Milburn stumbled back and fell to the floor. Both Buckley and Womack had their pistols out and aimed at Jeremiah. Between the flashes of light and dark, Jeremiah seemed to have been replaced by another man, Deacon Grimes. Grimes’ eyes burned with fire and an ethereal voice that was as loud as thunder came from everywhere at once.
“I will have my revenge!”
The entire building went dark in blackness so thick it seemed to have weight. The darkness held the men in place as if time had stopped.
The lights came back on.
The phones stopped its ringing.
Jeremiah was gone.
Everyone might have thought it a nightmare, but writhing in huge piles on the floor and in the chair where the young man had sat blood red maggots remained. Hundreds had slithered away from the larger mass and moved in the men’s direction.
Buckley fired three times. Red misty plumes of scattered pieces and blood rose where the bullet had impacted. Still they advanced and even more descended from the larger piles and made toward them. Buckley determined that being on the offensive was a losing battle and switched tactics to defensive. He grabbed Milburn and dragged him out of the way of the door and then kicked it shut with a foot.
The maggots were much faster than they should be and already they started to edge into the room through the spaces beneath the door. Buckley cursed under his breath straining to pull the doctor away.
In a panic, Milburn tore himself away from the sheriff’s grasp, got to his feet and charged toward the door. Maggots crawled up his shoes and eventually got onto his legs, stopping the doctor in his tracks. He screamed and scratched at his legs. “Oh God, help me!”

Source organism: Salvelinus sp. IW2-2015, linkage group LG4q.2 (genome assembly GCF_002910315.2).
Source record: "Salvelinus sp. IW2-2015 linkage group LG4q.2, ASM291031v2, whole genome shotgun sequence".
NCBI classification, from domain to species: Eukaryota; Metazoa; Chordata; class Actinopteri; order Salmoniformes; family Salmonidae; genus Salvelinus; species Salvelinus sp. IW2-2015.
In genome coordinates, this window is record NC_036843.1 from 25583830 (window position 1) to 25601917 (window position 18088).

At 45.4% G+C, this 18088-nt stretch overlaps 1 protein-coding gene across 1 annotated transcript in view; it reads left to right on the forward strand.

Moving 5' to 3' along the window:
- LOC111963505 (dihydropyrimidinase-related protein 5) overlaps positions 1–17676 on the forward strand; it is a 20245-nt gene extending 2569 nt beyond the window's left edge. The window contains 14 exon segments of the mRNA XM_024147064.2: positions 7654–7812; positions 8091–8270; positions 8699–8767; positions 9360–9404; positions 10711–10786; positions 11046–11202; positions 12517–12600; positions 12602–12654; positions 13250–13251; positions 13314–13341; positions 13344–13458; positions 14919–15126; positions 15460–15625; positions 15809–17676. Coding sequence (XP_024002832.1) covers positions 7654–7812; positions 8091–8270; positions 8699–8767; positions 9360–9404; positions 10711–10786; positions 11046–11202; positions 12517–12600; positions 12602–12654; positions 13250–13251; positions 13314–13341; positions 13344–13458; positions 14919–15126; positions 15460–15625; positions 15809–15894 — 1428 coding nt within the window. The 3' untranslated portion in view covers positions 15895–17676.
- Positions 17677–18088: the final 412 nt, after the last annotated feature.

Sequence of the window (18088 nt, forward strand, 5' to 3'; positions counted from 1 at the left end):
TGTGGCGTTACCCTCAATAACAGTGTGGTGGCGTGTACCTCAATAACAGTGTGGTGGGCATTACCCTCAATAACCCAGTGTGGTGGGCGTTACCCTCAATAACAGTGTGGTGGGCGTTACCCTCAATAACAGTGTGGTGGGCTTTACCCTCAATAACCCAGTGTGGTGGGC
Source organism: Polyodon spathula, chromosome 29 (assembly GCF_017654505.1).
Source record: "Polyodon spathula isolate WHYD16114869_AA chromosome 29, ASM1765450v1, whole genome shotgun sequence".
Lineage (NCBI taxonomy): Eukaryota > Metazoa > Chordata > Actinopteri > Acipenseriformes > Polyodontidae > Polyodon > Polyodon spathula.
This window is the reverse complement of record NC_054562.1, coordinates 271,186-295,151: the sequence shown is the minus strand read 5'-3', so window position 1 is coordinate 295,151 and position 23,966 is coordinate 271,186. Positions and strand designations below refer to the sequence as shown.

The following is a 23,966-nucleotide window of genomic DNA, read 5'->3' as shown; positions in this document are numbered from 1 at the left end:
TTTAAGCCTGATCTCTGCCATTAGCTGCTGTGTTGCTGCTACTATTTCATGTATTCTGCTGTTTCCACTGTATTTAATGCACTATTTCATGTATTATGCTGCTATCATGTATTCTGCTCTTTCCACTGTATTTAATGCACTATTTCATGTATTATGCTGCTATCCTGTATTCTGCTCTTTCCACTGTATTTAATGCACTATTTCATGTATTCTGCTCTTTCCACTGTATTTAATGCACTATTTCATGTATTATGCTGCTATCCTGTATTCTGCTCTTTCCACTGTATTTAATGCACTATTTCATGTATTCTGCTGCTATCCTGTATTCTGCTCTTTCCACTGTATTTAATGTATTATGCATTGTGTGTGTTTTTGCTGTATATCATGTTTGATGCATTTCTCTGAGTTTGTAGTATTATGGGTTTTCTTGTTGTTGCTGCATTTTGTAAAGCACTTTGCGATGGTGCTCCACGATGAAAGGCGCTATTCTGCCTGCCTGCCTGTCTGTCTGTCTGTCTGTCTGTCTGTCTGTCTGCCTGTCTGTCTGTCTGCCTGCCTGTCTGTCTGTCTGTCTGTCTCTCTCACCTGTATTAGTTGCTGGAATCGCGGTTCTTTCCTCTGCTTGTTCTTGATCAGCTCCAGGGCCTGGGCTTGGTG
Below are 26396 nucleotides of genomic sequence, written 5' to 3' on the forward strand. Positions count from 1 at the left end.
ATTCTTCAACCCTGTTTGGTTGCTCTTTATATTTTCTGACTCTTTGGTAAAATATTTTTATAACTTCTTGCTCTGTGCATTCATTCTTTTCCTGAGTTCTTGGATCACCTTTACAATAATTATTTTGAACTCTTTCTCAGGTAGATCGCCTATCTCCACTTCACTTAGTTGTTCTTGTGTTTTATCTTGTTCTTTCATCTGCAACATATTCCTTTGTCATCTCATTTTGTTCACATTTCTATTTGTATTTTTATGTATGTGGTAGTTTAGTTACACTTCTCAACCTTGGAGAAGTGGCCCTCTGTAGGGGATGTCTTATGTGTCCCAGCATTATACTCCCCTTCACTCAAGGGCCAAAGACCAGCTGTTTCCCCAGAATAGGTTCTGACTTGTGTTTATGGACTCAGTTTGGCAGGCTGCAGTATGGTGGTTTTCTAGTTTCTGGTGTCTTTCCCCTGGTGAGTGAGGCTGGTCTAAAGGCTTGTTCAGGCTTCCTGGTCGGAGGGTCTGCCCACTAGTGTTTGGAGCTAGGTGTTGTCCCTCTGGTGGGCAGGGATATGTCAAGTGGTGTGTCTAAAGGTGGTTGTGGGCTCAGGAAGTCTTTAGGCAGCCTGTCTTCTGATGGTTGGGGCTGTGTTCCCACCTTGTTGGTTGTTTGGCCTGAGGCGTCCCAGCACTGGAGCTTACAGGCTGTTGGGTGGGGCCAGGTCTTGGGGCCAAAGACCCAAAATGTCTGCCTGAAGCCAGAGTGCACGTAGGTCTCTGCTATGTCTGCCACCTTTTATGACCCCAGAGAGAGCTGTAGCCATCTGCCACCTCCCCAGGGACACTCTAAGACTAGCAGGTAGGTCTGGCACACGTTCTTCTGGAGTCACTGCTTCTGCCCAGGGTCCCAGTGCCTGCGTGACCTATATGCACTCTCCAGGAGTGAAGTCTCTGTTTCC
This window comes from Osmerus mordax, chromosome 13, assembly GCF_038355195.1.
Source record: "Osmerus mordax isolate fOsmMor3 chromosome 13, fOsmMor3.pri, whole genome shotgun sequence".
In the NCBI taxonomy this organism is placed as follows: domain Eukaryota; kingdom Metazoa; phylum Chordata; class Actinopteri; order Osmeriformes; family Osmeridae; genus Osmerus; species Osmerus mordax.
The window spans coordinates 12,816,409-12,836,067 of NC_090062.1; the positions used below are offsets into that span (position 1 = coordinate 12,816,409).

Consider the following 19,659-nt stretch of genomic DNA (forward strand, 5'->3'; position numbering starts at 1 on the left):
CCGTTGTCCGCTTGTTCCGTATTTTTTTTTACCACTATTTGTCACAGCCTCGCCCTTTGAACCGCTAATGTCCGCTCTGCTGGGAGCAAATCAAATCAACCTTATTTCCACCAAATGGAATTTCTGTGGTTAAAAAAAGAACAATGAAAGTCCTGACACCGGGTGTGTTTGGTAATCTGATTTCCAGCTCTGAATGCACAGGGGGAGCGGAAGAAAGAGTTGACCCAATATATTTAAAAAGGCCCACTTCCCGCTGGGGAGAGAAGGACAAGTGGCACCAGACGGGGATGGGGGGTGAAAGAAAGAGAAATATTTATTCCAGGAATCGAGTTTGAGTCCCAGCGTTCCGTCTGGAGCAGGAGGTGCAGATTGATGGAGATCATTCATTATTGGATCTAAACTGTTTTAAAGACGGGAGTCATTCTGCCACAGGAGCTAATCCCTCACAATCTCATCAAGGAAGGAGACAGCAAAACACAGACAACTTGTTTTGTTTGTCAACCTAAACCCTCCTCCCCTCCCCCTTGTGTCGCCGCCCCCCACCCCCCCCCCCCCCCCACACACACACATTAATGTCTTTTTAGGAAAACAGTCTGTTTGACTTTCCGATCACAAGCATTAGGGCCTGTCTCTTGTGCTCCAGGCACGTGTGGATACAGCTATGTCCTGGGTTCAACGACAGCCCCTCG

The maggots seemed to focus their attention on Milburn, slithering further up his body, some were already on his neck still climbing further. They crawled into his mouth, nose and ears. The doctor’s body crumbled to the floor in a heap. There were so many maggots on him that his body you couldn’t tell where he started and where they ended. Milburn’s screaming stopped but beneath the thousands of tiny red insects, his body quivered and jerked.
Buckley and Womack could do nothing but watch in horror as the doctor’s body mass deflated like a tire losing air. In less than a minute the maggots had moved away from their prey, swarming back beneath the door and into the other room.There was no sign of Milburn--no skin, no bones and no blood. Just the farmer’s costume he had worn
when he came into the station.